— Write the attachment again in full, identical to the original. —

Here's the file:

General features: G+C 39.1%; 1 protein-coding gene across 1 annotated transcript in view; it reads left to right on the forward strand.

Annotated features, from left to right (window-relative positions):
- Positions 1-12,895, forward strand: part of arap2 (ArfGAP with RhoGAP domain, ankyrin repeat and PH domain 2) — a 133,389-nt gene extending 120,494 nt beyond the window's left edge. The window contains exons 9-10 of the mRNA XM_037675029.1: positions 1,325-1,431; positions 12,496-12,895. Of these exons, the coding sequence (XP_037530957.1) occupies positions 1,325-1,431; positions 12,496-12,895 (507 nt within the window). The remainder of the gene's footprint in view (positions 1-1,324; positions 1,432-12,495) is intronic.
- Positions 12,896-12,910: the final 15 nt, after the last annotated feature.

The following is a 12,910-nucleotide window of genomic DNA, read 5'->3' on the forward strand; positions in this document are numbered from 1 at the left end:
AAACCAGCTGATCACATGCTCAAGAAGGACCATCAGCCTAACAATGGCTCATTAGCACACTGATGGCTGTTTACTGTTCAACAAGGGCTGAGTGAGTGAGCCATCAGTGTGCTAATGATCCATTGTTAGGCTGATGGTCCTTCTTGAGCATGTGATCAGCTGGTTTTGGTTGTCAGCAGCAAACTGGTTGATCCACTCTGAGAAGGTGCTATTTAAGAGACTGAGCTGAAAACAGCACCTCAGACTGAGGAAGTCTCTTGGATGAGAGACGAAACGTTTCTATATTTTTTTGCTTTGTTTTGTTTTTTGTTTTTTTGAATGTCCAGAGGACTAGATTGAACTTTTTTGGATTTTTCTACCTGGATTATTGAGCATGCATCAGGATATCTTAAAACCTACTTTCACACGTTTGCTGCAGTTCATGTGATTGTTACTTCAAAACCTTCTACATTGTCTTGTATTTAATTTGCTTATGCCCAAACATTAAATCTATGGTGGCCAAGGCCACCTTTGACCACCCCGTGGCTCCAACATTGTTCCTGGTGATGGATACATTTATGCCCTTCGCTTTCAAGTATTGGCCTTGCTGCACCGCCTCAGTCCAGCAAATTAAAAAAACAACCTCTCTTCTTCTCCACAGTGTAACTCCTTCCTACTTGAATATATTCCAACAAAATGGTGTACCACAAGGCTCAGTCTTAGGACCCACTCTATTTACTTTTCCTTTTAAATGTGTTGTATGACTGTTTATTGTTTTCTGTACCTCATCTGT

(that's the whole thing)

General features: G+C 39.1%; 1 protein-coding gene across 1 annotated transcript in view; it reads left to right on the forward strand.

Annotated features, from left to right (window-relative positions):
- Positions 1-12,895, forward strand: part of arap2 (ArfGAP with RhoGAP domain, ankyrin repeat and PH domain 2) — a 133,389-nt gene extending 120,494 nt beyond the window's left edge. The window contains exons 9-10 of the mRNA XM_037675029.1: positions 1,325-1,431; positions 12,496-12,895. Of these exons, the coding sequence (XP_037530957.1) occupies positions 1,325-1,431; positions 12,496-12,895 (507 nt within the window). The remainder of the gene's footprint in view (positions 1-1,324; positions 1,432-12,495) is intronic.
- Positions 12,896-12,910: the final 15 nt, after the last annotated feature.

The following is a 12,910-nucleotide window of genomic DNA, read 5'->3' on the forward strand; positions in this document are numbered from 1 at the left end:
AAACCAGCTGATCACATGCTCAAGAAGGACCATCAGCCTAACAATGGCTCATTAGCACACTGATGGCTGTTTACTGTTCAACAAGGGCTGAGTGAGTGAGCCATCAGTGTGCTAATGATCCATTGTTAGGCTGATGGTCCTTCTTGAGCATGTGATCAGCTGGTTTTGGTTGTCAGCAGCAAACTGGTTGATCCACTCTGAGAAGGTGCTATTTAAGAGACTGAGCTGAAAACAGCACCTCAGACTGAGGAAGTCTCTTGGATGAGAGACGAAACGTTTCTATATTTTTTTGCTTTGTTTTGTTTTTTGTTTTTTTGAATGTCCAGAGGACTAGATTGAACTTTTTTGGATTTTTCTACCTGGATTATTGAGCATGCATCAGGATATCTTAAAACCTACTTTCACACGTTTGCTGCAGTTCATGTGATTGTTACTTCAAAACCTTCTACATTGTCTTGTATTTAATTTGCTTATGCCCAAACATTAAATCTATGGTGGCCAAGGCCACCTTTGACCACCCCGTGGCTCCAACATTGTTCCTGGTGATGGATACATTTATGCCCTTCGCTTTCAAGTATTGGCCTTGCTGCACCGCCTCAGTCCAGCAAATTAAAAAAACAACCTCTCTTCTTCTCCACAGTGTAACTCCTTCCTACTTGAATATATTCCAACAAAATGGTGTACCACAAGGCTCAGTCTTAGGACCCACTCTATTTACTTTTCCTTTTAAATGTGTTGTATGACTGTTTATTGTTTTCTGTACCTCATCTGT